The accessory power switching signal from the output Q of flip-flop Z27 is coupled through current limiting resistor R31 to darlington switching transistor Q10 which controls relay RL2. The dc battery voltage from terminal 1 of terminal board TB2 is connected through the contacts of relay RL2 to the accessory power terminal 2 of board TB2 which is connected to electrical systems such as radio, lights, etc. Indicator lamp DL1 will light when accessory power is turned on. In the very similar way, ignition power switching is performed by resistor R32, darlington transistor Q11, relay RL3 and its contacts. Lamp DL2 is an ignition power-on indicator; and diodes CR10 and CR11 are relay reverse voltage absorbers. Resistors R33 and R34 are current limiting resistors to LED lamps DL1 and DL2 respectively.

The circuit comprising of monostable multivibrators Z18 and Z19, resistors R14 and R15 and capacitors C6 and C7 is a timer to reset counters Z1 through Z4 and binary decoders Z5 through Z8 after a certain amount of time (e.g. 10 to 15 seconds) following the first stroke of push buttons SL1 through SL4 or SR1 through SR4. Pushing any button will result in a "low" to "high" change in the four Qo outputs of the binary counters Z1 through Z4; and this logic change will be detected at the "high" output of OR gate Z11, which triggers input A of monostable multivibrator Z18. Output Q pulse of Z18 is delayed for a time determined by time constant of R14 and C6, and is applied to the inverted input terminal B of monostable multivibrator Z19; and the final reset pulse provided at the output terminal Q of multivibrator Z19 is transmitted to reset terminals R of counters Z1 through Z4 and inhibit terminals INH or decoders Z5 through Z8. The reset pulse width is determined by the time constant of R15 and C7.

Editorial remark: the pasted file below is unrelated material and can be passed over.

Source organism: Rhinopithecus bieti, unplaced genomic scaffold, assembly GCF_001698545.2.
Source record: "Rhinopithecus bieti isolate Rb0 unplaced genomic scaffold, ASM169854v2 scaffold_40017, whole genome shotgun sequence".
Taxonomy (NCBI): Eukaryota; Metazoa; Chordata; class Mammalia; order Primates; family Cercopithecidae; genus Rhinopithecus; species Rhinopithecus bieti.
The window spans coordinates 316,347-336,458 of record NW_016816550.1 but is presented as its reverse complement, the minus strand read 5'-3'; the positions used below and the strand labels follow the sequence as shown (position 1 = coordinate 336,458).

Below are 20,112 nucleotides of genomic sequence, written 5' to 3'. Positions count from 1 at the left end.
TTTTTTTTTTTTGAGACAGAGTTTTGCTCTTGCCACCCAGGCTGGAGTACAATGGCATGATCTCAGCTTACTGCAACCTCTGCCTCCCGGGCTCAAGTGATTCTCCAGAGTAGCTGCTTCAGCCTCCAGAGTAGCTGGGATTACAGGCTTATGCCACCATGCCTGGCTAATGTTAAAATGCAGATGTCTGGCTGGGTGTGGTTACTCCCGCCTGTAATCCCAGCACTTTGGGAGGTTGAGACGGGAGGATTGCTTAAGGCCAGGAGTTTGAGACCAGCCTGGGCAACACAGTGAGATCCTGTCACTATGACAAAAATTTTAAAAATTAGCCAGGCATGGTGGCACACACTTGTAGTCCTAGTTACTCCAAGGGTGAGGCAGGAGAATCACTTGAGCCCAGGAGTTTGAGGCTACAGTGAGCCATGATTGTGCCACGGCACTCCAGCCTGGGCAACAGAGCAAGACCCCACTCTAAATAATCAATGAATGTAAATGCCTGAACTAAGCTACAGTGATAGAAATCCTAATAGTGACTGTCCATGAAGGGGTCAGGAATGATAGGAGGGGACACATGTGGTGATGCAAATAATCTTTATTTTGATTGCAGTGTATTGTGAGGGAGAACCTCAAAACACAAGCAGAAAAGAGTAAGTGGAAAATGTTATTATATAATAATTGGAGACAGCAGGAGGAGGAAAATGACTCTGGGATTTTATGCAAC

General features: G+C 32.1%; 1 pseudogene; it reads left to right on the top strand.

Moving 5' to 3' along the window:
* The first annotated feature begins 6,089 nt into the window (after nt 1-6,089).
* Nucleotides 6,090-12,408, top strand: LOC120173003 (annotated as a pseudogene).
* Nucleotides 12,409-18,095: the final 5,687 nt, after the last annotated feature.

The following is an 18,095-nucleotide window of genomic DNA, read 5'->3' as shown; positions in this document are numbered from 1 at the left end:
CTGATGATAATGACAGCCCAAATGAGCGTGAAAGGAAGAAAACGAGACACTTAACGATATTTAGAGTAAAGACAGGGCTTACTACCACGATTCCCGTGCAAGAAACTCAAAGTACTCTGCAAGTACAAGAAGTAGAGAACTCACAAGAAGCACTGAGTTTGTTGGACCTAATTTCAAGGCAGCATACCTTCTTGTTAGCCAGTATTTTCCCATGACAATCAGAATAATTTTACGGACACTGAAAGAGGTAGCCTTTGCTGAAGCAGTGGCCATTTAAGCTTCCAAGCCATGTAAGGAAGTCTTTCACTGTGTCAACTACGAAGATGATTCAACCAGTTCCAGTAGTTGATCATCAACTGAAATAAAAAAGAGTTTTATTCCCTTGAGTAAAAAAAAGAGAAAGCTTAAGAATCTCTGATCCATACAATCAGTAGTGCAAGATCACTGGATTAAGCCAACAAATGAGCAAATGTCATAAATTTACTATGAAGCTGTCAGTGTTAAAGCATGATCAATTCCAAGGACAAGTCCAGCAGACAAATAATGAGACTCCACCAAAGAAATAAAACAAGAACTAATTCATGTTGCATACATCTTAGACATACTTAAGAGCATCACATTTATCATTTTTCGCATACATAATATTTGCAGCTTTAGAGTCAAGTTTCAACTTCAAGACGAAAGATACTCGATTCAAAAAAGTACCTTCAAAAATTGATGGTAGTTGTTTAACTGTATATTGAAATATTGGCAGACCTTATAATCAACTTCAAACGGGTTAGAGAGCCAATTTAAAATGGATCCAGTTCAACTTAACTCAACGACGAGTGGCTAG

The circuit consisting of transistor Q5, resistor R19 and R20, capacitor C9 and zener diode CR2 is popular series voltage regulator which drops the +12 V from battery to +5 V for the system's operating voltage.